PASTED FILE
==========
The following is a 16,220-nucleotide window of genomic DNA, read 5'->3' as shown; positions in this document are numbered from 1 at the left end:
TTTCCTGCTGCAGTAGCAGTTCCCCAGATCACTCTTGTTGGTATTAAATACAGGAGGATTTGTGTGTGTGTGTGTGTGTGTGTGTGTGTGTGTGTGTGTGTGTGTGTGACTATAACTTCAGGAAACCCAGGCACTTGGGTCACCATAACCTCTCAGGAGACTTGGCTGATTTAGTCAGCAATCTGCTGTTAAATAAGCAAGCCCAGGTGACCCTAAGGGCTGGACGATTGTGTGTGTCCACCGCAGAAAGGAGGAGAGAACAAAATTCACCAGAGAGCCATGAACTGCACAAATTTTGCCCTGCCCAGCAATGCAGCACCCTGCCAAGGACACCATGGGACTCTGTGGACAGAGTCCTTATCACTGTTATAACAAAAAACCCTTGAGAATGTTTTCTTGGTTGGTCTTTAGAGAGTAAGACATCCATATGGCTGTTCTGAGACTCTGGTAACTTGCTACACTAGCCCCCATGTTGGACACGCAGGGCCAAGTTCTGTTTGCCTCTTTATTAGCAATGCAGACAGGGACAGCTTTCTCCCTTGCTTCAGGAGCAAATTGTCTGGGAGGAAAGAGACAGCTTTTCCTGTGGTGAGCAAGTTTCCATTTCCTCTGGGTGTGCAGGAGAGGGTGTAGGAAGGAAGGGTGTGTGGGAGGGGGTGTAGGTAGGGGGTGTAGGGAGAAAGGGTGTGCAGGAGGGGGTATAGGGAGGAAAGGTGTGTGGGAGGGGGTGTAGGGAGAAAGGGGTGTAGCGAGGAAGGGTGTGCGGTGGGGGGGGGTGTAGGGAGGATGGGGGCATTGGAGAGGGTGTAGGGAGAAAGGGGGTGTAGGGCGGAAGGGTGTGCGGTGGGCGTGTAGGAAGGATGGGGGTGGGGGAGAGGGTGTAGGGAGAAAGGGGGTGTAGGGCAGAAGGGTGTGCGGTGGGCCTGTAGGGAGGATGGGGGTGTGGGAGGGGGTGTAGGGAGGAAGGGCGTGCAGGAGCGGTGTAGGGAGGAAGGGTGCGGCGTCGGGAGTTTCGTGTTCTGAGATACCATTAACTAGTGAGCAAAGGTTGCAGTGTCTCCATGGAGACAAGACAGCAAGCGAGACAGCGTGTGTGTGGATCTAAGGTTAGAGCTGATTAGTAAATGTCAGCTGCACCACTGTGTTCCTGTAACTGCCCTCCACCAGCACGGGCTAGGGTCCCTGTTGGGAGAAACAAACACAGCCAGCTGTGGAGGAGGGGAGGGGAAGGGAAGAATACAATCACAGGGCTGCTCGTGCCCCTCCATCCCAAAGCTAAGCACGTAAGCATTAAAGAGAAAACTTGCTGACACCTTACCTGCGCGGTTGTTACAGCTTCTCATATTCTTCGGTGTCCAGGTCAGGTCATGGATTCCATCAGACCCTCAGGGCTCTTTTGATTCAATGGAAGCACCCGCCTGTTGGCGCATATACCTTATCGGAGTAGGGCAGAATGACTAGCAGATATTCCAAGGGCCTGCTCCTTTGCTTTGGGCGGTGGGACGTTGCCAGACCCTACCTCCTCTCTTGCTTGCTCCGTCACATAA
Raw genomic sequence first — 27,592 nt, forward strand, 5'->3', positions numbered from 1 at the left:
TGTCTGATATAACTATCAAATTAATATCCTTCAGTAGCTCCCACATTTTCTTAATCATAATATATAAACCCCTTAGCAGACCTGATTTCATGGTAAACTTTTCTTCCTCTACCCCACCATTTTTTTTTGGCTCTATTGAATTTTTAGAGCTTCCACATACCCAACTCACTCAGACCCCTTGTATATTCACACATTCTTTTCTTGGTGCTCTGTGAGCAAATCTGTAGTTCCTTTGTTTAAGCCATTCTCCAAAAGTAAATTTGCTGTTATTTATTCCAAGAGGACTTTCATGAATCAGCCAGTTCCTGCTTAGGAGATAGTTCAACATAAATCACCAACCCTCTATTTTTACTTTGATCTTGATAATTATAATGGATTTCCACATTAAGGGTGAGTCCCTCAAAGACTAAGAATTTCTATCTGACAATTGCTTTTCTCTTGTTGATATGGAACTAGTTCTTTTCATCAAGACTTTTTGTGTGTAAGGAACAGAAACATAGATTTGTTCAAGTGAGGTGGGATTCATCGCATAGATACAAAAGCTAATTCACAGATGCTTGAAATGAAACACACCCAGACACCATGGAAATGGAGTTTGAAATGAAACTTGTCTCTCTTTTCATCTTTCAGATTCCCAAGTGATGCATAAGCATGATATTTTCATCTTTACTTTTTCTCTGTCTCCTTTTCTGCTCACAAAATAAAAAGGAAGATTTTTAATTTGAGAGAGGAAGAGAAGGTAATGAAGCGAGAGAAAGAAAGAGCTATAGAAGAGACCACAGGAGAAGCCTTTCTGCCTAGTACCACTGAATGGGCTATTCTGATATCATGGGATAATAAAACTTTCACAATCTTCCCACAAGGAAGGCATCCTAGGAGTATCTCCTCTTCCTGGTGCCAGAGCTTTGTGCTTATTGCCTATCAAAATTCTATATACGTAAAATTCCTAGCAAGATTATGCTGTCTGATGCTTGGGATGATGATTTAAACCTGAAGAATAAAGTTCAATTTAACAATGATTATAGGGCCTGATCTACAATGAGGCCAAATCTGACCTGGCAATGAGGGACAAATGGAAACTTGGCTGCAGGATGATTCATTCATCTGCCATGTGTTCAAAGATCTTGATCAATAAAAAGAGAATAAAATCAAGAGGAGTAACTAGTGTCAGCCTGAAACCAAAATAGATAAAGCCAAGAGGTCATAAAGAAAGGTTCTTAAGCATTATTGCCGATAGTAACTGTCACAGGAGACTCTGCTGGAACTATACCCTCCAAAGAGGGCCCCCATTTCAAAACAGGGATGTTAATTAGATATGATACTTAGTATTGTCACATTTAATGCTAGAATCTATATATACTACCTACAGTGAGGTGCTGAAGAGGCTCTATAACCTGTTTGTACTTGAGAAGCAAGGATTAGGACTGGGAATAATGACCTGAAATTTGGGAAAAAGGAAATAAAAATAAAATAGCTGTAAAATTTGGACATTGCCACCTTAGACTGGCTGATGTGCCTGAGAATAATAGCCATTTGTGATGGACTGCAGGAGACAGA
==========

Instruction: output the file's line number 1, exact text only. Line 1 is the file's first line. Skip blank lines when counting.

The following is a 16,220-nucleotide window of genomic DNA, read 5'->3' as shown; positions in this document are numbered from 1 at the left end: